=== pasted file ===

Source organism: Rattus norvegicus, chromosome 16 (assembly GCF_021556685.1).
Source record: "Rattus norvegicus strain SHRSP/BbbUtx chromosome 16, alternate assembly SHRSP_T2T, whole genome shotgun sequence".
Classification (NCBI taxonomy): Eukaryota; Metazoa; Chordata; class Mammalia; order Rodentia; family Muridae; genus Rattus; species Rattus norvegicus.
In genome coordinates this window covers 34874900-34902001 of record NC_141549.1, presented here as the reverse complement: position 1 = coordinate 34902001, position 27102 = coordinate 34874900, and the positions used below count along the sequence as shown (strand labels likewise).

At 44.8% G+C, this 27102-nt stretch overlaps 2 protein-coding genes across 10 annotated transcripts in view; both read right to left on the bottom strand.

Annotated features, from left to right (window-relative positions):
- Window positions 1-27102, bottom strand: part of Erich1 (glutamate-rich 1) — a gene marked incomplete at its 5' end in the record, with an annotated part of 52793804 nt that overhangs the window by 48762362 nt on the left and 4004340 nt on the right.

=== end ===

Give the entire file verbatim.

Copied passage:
Source organism: Rattus norvegicus, chromosome 16 (assembly GCF_021556685.1).
Source record: "Rattus norvegicus strain SHRSP/BbbUtx chromosome 16, alternate assembly SHRSP_T2T, whole genome shotgun sequence".
Classification (NCBI taxonomy): Eukaryota; Metazoa; Chordata; class Mammalia; order Rodentia; family Muridae; genus Rattus; species Rattus norvegicus.
In genome coordinates this window covers 34874900-34902001 of record NC_141549.1, presented here as the reverse complement: position 1 = coordinate 34902001, position 27102 = coordinate 34874900, and the positions used below count along the sequence as shown (strand labels likewise).

At 44.8% G+C, this 27102-nt stretch overlaps 2 protein-coding genes across 10 annotated transcripts in view; both read right to left on the bottom strand.

Annotated features, from left to right (window-relative positions):
- Window positions 1-27102, bottom strand: part of Erich1 (glutamate-rich 1) — a gene marked incomplete at its 5' end in the record, with an annotated part of 52793804 nt that overhangs the window by 48762362 nt on the left and 4004340 nt on the right.